‘Whatever it takes to win’
Now let me be honest, there is no prospect more exciting to a Musical Theatre graduate than an evening spent seeing a revival in a newly spruced up theatre. Atomicus Entertainment present The Fix at The Union Theatre provided the perfect opportunity to get my own “fix” of a brilliant, dark and thought provoking piece of Musical Theatre. Originally premiered in 1997 on the West End, The Fix, with book and lyrics by John Dempsey and music from Dana P. Rowe, tells a story sewn together with lies, family pressures and addiction, where people will do whatever it takes to win. The story centres around Violet Chandler who, following the death of her husband soon before his Presidential election, plots with her brother-in-law, Grahame Chandler, to replace the deceased with her highly unqualified son, Cal Chandler, to run for the role of (a fictionalised) President. Still with me? It sounds more complicated than it is…
A clever soundscape containing key political speeches from recent years begins the show, heightening the plot’s fickle themes and reminding the audience of our current political climate (do we need reminding?!). This venue is intimate and raw with a wonderful four piece band, a brick upstage wall and an American flag draped over a small table, accessorising this black box space. Simplicity really was key, with director Michael Strassen choosing what I feel is a more stripped back approach, within both his staging and choreography; adding to the immersive and intimate nature of the show.
Musical Direction from Josh Sood was also simply accomplished and perfectly put together. I would like to commend a show that used a live band whilst being able to audibly hear performers who are not wearing microphones – a real dramatic art! The ensemble were a cohesive and hugely talented force, creating beautiful and haunting harmonies together with emotionally connected vocals that really brought life to the space. The staccato choreography and direction from Strassen married perfectly with the music, demonstrating that the creative team clearly thought through each and every moment within the show, adding texture and depth. One example of this precision was the use of ensemble to create a scene within an elevator, using nothing but two trolleys, a bell, and great physical timing from Sarah-Marie Maxwell and Francesca Leyland.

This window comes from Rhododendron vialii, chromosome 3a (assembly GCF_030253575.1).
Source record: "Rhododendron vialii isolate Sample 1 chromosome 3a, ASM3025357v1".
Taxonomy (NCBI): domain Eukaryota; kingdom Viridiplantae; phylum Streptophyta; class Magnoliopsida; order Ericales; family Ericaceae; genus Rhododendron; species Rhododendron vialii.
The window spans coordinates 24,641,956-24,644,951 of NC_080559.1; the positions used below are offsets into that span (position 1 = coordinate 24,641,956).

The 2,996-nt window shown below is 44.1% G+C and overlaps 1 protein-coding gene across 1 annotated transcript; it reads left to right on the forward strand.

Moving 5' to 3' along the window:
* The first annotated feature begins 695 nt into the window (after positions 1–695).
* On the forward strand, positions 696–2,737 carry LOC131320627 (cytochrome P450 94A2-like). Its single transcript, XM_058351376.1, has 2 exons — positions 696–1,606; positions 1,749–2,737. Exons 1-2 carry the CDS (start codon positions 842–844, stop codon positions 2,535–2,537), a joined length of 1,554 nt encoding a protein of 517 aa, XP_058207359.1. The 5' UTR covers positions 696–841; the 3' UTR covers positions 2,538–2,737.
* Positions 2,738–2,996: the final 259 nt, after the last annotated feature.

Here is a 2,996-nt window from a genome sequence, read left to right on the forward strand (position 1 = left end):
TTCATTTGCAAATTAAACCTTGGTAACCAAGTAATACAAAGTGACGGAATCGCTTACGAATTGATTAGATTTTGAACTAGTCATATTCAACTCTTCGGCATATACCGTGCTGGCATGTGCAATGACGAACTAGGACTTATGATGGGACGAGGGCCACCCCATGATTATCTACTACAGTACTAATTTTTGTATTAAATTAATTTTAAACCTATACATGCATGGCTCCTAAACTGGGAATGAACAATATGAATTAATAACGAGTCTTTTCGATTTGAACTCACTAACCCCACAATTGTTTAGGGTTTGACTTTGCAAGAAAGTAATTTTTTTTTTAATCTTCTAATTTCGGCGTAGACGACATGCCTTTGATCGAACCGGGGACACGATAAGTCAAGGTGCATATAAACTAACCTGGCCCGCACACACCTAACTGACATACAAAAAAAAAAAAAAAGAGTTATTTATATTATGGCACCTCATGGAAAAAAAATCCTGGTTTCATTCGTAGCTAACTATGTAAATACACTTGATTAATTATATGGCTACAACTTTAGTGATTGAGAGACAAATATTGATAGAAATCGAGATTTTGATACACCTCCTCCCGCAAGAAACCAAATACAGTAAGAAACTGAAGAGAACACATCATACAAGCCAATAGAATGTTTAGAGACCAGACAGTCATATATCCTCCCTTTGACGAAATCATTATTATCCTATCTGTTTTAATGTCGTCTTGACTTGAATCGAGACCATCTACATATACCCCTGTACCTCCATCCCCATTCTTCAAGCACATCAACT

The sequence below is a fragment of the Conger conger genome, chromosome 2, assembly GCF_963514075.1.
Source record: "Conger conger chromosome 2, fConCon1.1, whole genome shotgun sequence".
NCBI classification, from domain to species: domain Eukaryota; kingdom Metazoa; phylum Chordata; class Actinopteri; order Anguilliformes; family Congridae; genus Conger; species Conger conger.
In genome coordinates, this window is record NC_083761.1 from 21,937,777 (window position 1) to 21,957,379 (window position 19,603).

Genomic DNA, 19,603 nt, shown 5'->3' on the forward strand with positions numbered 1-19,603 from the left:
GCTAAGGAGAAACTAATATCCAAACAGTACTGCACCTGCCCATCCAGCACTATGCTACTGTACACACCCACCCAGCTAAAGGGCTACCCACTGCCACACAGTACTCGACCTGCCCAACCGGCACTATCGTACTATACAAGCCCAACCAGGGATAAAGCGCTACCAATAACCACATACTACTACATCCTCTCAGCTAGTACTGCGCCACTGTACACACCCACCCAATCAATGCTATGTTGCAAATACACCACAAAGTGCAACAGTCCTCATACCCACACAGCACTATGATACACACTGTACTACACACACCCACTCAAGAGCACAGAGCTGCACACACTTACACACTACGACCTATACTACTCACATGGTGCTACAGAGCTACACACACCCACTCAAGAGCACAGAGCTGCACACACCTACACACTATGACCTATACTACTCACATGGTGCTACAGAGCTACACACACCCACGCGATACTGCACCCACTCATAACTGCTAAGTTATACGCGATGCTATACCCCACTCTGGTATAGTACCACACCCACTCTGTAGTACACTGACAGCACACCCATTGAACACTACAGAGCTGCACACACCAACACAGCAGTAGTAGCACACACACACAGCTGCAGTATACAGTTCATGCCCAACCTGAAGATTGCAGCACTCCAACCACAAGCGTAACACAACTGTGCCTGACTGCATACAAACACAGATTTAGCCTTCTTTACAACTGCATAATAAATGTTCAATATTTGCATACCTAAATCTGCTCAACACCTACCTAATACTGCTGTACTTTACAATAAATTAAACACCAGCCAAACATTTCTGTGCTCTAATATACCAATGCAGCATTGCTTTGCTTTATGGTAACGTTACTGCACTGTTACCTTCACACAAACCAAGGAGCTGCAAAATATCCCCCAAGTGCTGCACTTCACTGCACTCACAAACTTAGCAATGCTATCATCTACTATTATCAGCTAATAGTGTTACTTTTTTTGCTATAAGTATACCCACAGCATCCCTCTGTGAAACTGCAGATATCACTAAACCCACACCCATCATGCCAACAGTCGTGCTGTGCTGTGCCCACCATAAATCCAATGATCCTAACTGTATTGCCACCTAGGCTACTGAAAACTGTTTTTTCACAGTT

This show has a team of renowned leads with charismatic Fra Fee creating the easy to love, yet destructive character of Cal Chandler. His fragility was complimented by Madalena Alberto, playing the ‘hippier’ Tina McCoy, who being both broken and serene, jars with the ‘all American’ Presidential picture the Chandler family are desperate to create, no matter the cost. Ken Christiansen was a strong and equally troubled, smooth-vocalled villain. Lucy Williamson provided a fine example of a feisty female lead, entertaining the audience with sarcastic retorts and performing with real truth as the musical reaches its deadly conclusion.
This show felt current and dangerously close to home, with repeating musical phrases that sound both familiar and unnerving simultaneously. If I am being brutally honest, there was a slight drag of action and drive towards the end of Act 1 as the exposition was established, although this could have been due to lower audience numbers at my particular performance. Also, at times it’s almost as if The Fix can’t decide its genre and bats between a rock-ier, serious tone and more mad-cap, self-referential musical style. (Although I wonder if this provides a metaphor from the writer, where the contrasting styles mirror the emotional rollercoaster of drug addiction?)
Regardless, if you appreciate musicals that are funny, raw and politically relevant, then this show is the one for you. Emotional and thought-provoking whilst boasting the ‘state of the art’ re-developments at the new Union Theatre. And for those of us who are a little put off by sitting in a dark theatre during this heat wave, I can confirm that the air-conditioning is fabulous.
Review by Lisa MacGregor
Photo: Darren Bell
The Fix plays at Union Theatre until 6 August 2016